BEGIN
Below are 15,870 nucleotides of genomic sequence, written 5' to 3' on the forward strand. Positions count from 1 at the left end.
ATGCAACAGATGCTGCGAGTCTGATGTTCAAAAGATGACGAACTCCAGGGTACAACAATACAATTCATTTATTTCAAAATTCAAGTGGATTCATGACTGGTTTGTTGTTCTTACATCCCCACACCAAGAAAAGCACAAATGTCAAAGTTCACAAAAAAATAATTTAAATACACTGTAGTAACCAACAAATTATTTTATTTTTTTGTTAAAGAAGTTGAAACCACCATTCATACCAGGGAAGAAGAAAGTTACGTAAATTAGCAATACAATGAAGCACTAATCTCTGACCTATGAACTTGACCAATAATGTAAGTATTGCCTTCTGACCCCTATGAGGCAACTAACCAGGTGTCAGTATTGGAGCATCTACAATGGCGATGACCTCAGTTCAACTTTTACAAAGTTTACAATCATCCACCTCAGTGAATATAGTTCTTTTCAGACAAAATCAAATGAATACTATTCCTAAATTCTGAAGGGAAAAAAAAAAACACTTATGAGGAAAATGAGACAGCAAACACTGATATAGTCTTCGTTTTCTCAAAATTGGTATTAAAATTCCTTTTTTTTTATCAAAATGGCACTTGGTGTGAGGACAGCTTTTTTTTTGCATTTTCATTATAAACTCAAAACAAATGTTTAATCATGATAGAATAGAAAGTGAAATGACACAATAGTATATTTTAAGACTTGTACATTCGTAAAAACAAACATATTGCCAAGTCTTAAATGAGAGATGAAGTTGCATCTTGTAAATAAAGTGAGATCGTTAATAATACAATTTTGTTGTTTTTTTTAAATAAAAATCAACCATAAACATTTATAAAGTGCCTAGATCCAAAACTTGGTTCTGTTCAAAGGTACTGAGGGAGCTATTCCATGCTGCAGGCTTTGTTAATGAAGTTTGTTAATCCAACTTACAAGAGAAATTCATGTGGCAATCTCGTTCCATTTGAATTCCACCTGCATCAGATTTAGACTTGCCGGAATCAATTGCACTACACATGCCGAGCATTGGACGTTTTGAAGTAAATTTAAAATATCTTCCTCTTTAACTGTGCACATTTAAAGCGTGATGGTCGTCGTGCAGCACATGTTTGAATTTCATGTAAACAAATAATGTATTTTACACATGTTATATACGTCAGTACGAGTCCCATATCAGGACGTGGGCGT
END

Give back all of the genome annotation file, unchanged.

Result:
Below are 15,870 nucleotides of genomic sequence, written 5' to 3' on the forward strand. Positions count from 1 at the left end.
ATGCAACAGATGCTGCGAGTCTGATGTTCAAAAGATGACGAACTCCAGGGTACAACAATACAATTCATTTATTTCAAAATTCAAGTGGATTCATGACTGGTTTGTTGTTCTTACATCCCCACACCAAGAAAAGCACAAATGTCAAAGTTCACAAAAAAATAATTTAAATACACTGTAGTAACCAACAAATTATTTTATTTTTTTGTTAAAGAAGTTGAAACCACCATTCATACCAGGGAAGAAGAAAGTTACGTAAATTAGCAATACAATGAAGCACTAATCTCTGACCTATGAACTTGACCAATAATGTAAGTATTGCCTTCTGACCCCTATGAGGCAACTAACCAGGTGTCAGTATTGGAGCATCTACAATGGCGATGACCTCAGTTCAACTTTTACAAAGTTTACAATCATCCACCTCAGTGAATATAGTTCTTTTCAGACAAAATCAAATGAATACTATTCCTAAATTCTGAAGGGAAAAAAAAAAACACTTATGAGGAAAATGAGACAGCAAACACTGATATAGTCTTCGTTTTCTCAAAATTGGTATTAAAATTCCTTTTTTTTTATCAAAATGGCACTTGGTGTGAGGACAGCTTTTTTTTTGCATTTTCATTATAAACTCAAAACAAATGTTTAATCATGATAGAATAGAAAGTGAAATGACACAATAGTATATTTTAAGACTTGTACATTCGTAAAAACAAACATATTGCCAAGTCTTAAATGAGAGATGAAGTTGCATCTTGTAAATAAAGTGAGATCGTTAATAATACAATTTTGTTGTTTTTTTTAAATAAAAATCAACCATAAACATTTATAAAGTGCCTAGATCCAAAACTTGGTTCTGTTCAAAGGTACTGAGGGAGCTATTCCATGCTGCAGGCTTTGTTAATGAAGTTTGTTAATCCAACTTACAAGAGAAATTCATGTGGCAATCTCGTTCCATTTGAATTCCACCTGCATCAGATTTAGACTTGCCGGAATCAATTGCACTACACATGCCGAGCATTGGACGTTTTGAAGTAAATTTAAAATATCTTCCTCTTTAACTGTGCACATTTAAAGCGTGATGGTCGTCGTGCAGCACATGTTTGAATTTCATGTAAACAAATAATGTATTTTACACATGTTATATACGTCAGTACGAGTCCCATATCAGGACGTGGGCGT